Language is a technology. It’s a particularly strange one that’s made of squiggles and sounds and maps of meaning, but like any other technology, it’s hackable. So’s writing.
One of the great secrets of writers is drafts. Nobody sees a first draft. And even pieces that are legendary for being oh-so raw often have a long history of development.
Sometimes it’s difficult to see this in works that have become writing classics, but even something as seemingly inevitable as the Declaration of Independence went through many revisions. And it had competition.
But in truth the Declaration wasn’t quite the singular achievement we remember it to be. As it turns out, nearly 100 other “declarations of independence” had already been issued in the months leading up to July 4th, 1776, by states, towns, counties, and assorted other bodies. The Declaration of Independence endorsed at the Continental Congress that July wasn’t a bolt out of the blue: It was more like a final draft in a loose, many-centered, wide-ranging process, authored not by one man but by a chorus of voices in a fledgling nation whose people had caught independence fever and were suddenly proclaiming it with contagious enthusiasm.
Today, when it often feels as if Americans are spiraling apart, becoming less connected to our political leaders and less bound to one another, it’s worth remembering what made independence possible wasn’t just a spirit of rebellion; it was the way that spirit was harnessed to a newfound commitment to self-government across the diverse colonies. What we celebrate today isn’t only the colonists’ unity in rejecting British rule but also the condition that made it possible: the trust that the colonists placed a group of leaders tasked with a historic decision, and the fidelity those leaders showed to the people’s wishes. We celebrate not just independence but also democracy.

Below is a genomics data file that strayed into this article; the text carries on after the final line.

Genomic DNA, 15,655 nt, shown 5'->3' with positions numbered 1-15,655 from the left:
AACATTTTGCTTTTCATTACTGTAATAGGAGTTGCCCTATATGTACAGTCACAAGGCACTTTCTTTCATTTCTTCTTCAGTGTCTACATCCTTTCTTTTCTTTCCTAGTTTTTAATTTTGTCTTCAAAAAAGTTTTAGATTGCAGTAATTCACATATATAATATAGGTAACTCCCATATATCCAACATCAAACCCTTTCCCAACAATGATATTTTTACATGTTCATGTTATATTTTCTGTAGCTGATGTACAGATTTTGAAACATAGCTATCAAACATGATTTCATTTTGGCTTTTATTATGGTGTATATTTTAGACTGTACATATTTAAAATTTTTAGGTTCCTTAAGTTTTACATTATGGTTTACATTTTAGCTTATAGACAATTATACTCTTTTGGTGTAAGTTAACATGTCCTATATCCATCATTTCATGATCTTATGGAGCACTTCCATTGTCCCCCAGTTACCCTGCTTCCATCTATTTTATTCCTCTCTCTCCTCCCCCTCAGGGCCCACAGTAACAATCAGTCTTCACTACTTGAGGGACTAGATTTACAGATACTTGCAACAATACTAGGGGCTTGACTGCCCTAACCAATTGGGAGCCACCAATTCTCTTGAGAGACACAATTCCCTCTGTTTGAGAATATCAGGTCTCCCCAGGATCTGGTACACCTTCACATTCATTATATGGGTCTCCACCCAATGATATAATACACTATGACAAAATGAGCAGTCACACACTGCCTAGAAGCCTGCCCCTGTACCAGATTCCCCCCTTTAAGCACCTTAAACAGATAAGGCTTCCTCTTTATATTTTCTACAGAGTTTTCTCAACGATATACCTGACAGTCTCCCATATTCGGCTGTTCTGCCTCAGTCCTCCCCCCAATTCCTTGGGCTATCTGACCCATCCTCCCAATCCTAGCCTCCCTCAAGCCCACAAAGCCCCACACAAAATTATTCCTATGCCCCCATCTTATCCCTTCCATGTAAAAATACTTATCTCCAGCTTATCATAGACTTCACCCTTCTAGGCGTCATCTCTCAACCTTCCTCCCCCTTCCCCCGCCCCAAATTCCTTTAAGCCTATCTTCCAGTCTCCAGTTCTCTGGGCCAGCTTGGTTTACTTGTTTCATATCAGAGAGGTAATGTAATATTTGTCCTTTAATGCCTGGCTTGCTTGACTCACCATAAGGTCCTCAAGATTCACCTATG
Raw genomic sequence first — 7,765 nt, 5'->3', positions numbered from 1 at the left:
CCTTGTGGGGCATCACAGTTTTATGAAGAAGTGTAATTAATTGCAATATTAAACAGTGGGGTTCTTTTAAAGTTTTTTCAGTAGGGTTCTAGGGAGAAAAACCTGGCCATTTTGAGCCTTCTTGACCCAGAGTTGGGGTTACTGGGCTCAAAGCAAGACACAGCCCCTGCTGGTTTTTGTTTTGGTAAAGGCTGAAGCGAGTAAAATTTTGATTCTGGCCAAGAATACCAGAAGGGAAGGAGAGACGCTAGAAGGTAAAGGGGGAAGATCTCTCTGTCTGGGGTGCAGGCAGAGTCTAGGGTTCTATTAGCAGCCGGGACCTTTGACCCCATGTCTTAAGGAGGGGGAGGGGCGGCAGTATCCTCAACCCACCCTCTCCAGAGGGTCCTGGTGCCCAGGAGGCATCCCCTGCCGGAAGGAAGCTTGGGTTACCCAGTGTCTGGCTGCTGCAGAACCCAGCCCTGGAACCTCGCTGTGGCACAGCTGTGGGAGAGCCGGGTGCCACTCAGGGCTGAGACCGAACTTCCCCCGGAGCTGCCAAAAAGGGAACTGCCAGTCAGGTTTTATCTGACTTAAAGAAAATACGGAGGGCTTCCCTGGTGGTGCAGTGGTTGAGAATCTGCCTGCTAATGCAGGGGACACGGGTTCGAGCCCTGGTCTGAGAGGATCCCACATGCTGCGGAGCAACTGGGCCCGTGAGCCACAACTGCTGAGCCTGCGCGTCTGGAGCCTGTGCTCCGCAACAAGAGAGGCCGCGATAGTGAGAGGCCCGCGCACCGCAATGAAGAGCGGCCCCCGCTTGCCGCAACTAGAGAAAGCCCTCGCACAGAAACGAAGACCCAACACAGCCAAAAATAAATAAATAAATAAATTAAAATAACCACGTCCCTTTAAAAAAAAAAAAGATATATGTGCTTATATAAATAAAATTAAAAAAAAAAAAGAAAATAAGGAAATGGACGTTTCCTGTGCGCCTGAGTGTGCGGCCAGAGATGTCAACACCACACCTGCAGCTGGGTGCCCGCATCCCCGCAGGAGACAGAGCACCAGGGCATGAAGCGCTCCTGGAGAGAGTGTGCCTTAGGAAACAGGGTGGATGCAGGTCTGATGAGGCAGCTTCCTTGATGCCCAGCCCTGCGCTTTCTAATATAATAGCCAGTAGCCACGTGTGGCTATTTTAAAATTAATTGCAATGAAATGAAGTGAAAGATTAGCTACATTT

The documents that the people drafted exhibited a striking consistency in their reasoning and language. In place of Paine’s sweeping calls for a new age of mankind, colonists offered detailed, particular, pragmatic reasons for severing their bonds with Britain. The “declaration” was a familiar form, a genre, with roots in British politics, and colonists emulated past declarations, especially the English Declaration of Rights of 1689, which had justified the deposition of King James II. Following this form, colonists enumerated the specific wrongs committed by King George, citing mainly the offenses of the last two years—especially the Prohibitory Act of 1775, which blockaded American ports—and not the longer train of incidents dating to the 1760s. Also common to most of these documents was the claim that the call for separation was a last resort—a step taken only because the king had rejected their previous entreaties and no alternatives remained.
In this climate, Richard Henry Lee of Virginia, on June 7, 1776, proposed to the Continental Congress that the colonies should be “free and independent states.” The Congress then named a drafting committee—which came to be called the Committee of Five—consisting of Jefferson, Franklin, Adams, Roger Sherman of Connecticut and Robert Livingston of New York. Jefferson, recognized as an eloquent writer, produced the first draft, borrowing ideas and tropes that were in the assorted declarations and that were, more generally, in the colonial air. (“He was no Moses receiving the Ten Commandments from the hand of God,” Maier noted, “but a man who had to prepare a written text with little time to waste and who … drew on earlier documents of his own and other people’s creation.”) In particular, he mimicked the practice of listing the particulars of King George’s “abuses and usurpations” that warranted the break: failing to recognize colonial laws; obstructing colonial trade; imposing oppressive taxes; quartering troops in colonists’ homes; and so forth. Like the previous documents, too, Jefferson’s framed the assertion of independence as a last resort, not undertaken “for light and transient causes.” On the contrary, he wrote, the colonists had repeatedly “petitioned for redress in the most humble terms,” but “our repeated petitions have been answered only by repeated injury.”
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